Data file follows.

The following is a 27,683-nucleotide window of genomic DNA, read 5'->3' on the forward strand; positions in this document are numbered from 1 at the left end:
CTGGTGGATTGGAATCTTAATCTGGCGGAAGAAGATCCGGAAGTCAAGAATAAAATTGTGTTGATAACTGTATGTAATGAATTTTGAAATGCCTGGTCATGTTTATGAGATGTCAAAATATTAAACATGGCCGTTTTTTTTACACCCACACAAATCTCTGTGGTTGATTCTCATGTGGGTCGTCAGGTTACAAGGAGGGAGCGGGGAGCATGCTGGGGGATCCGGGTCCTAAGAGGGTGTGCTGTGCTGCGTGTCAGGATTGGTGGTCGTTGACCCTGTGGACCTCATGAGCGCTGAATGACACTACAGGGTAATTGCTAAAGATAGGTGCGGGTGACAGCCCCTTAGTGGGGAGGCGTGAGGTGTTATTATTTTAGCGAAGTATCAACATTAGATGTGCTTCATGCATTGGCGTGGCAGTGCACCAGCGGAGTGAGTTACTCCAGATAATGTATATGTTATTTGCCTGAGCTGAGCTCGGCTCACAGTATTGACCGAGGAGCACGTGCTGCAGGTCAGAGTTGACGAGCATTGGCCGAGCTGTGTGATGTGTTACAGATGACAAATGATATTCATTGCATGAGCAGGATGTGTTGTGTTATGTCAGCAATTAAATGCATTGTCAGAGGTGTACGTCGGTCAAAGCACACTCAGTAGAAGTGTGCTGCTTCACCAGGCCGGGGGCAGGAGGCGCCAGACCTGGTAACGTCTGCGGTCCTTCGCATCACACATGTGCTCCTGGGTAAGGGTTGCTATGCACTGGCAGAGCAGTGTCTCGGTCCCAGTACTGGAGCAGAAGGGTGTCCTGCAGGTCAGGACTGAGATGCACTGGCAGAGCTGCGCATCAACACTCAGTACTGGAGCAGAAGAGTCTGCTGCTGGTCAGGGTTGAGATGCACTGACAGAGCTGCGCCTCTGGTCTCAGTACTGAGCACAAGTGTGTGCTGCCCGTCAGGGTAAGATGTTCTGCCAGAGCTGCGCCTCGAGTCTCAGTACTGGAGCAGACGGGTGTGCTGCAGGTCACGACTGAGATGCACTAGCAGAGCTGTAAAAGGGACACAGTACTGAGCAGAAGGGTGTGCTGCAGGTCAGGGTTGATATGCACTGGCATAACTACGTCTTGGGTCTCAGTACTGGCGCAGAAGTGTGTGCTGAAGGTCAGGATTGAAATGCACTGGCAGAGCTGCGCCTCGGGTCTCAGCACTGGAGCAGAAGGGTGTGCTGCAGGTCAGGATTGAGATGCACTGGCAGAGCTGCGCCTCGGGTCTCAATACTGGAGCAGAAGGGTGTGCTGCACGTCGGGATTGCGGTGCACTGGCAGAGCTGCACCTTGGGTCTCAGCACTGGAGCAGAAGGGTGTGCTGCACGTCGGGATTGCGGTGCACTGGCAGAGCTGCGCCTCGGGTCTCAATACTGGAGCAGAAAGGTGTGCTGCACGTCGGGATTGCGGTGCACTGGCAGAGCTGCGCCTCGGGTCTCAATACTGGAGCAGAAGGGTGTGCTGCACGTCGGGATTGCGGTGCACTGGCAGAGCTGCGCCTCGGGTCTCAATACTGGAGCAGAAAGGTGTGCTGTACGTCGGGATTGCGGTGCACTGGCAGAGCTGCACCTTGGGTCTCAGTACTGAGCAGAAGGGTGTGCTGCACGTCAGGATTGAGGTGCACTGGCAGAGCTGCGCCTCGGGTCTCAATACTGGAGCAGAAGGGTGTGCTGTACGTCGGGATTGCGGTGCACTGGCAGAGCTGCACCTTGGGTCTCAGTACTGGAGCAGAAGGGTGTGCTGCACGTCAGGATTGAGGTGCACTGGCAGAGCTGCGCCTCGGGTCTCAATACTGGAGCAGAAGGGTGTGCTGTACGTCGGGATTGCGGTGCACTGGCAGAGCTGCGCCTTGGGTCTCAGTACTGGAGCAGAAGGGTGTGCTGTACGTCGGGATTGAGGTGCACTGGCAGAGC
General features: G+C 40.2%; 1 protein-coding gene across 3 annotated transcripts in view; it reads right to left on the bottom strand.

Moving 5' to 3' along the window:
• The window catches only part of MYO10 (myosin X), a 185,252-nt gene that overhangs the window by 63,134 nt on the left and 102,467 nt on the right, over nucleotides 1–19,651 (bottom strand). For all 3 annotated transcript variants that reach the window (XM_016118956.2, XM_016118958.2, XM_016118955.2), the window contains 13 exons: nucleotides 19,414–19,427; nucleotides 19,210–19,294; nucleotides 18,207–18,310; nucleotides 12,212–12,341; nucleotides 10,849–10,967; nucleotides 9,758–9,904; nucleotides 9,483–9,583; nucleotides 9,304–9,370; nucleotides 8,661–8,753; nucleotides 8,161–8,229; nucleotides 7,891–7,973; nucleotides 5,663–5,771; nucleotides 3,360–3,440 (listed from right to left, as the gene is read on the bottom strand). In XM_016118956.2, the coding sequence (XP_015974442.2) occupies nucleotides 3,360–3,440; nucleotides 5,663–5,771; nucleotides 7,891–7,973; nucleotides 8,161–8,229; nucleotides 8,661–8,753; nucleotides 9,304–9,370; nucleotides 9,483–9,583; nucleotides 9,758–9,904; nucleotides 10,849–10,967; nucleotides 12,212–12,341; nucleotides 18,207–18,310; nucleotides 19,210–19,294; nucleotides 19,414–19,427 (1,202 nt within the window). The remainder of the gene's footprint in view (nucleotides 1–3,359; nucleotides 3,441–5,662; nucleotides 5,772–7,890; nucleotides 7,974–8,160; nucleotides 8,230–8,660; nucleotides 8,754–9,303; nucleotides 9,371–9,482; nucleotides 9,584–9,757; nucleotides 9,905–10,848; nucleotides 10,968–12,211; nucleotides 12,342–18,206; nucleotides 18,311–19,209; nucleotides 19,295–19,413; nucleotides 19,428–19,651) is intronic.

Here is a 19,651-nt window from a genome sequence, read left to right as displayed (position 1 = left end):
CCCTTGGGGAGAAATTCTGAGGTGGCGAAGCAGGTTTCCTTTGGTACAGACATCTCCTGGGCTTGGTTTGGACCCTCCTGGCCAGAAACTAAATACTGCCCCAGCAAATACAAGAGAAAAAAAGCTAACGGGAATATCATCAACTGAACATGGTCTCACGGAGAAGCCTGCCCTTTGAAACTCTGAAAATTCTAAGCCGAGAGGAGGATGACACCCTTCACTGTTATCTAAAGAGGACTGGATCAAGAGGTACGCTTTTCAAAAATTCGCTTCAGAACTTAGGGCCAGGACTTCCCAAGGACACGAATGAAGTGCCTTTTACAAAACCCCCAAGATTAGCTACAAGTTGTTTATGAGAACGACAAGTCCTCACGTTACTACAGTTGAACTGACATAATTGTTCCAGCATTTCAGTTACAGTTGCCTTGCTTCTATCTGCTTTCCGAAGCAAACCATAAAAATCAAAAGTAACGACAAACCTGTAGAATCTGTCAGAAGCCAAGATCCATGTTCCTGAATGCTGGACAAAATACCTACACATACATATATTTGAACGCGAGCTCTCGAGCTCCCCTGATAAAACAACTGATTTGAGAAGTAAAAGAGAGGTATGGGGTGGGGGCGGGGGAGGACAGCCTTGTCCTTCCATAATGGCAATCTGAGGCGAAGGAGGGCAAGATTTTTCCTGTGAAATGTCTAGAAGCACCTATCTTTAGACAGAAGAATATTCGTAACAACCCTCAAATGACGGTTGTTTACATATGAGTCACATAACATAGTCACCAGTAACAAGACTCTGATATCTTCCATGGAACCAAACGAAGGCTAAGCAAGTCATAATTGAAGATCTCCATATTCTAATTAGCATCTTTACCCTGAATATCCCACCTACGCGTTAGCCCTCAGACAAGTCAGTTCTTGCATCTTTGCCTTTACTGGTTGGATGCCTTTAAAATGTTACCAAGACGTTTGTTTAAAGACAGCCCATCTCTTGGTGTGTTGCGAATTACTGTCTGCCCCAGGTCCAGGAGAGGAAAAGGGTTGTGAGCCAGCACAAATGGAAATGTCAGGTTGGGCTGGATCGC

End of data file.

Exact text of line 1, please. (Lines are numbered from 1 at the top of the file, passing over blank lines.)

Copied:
The following is a 27,683-nucleotide window of genomic DNA, read 5'->3' on the forward strand; positions in this document are numbered from 1 at the left end: